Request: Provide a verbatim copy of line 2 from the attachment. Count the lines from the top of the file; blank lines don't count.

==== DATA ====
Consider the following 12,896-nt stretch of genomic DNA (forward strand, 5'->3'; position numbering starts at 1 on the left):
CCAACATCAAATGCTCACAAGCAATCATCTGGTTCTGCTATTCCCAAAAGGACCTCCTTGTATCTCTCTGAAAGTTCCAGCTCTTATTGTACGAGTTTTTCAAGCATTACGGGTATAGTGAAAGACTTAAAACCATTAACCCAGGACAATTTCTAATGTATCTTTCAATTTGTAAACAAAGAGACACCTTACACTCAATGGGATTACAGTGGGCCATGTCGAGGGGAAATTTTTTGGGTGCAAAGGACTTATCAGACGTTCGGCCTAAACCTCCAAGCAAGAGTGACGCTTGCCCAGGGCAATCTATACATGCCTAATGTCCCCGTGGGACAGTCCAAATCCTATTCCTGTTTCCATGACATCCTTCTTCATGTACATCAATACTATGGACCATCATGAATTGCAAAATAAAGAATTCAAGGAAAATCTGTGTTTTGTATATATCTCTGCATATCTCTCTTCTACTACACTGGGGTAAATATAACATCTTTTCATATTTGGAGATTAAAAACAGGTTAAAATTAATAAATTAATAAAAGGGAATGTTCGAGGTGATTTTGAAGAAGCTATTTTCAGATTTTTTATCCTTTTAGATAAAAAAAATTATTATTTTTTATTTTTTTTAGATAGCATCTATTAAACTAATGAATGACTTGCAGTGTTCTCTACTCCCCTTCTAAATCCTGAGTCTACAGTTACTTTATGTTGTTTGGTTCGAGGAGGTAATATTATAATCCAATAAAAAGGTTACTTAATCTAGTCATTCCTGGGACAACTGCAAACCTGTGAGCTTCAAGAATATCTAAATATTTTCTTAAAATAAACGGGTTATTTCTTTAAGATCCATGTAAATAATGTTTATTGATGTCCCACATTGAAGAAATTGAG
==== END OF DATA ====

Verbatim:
CCAACATCAAATGCTCACAAGCAATCATCTGGTTCTGCTATTCCCAAAAGGACCTCCTTGTATCTCTCTGAAAGTTCCAGCTCTTATTGTACGAGTTTTTCAAGCATTACGGGTATAGTGAAAGACTTAAAACCATTAACCCAGGACAATTTCTAATGTATCTTTCAATTTGTAAACAAAGAGACACCTTACACTCAATGGGATTACAGTGGGCCATGTCGAGGGGAAATTTTTTGGGTGCAAAGGACTTATCAGACGTTCGGCCTAAACCTCCAAGCAAGAGTGACGCTTGCCCAGGGCAATCTATACATGCCTAATGTCCCCGTGGGACAGTCCAAATCCTATTCCTGTTTCCATGACATCCTTCTTCATGTACATCAATACTATGGACCATCATGAATTGCAAAATAAAGAATTCAAGGAAAATCTGTGTTTTGTATATATCTCTGCATATCTCTCTTCTACTACACTGGGGTAAATATAACATCTTTTCATATTTGGAGATTAAAAACAGGTTAAAATTAATAAATTAATAAAAGGGAATGTTCGAGGTGATTTTGAAGAAGCTATTTTCAGATTTTTTATCCTTTTAGATAAAAAAAATTATTATTTTTTATTTTTTTTAGATAGCATCTATTAAACTAATGAATGACTTGCAGTGTTCTCTACTCCCCTTCTAAATCCTGAGTCTACAGTTACTTTATGTTGTTTGGTTCGAGGAGGTAATATTATAATCCAATAAAAAGGTTACTTAATCTAGTCATTCCTGGGACAACTGCAAACCTGTGAGCTTCAAGAATATCTAAATATTTTCTTAAAATAAACGGGTTATTTCTTTAAGATCCATGTAAATAATGTTTATTGATGTCCCACATTGAAGAAATTGAG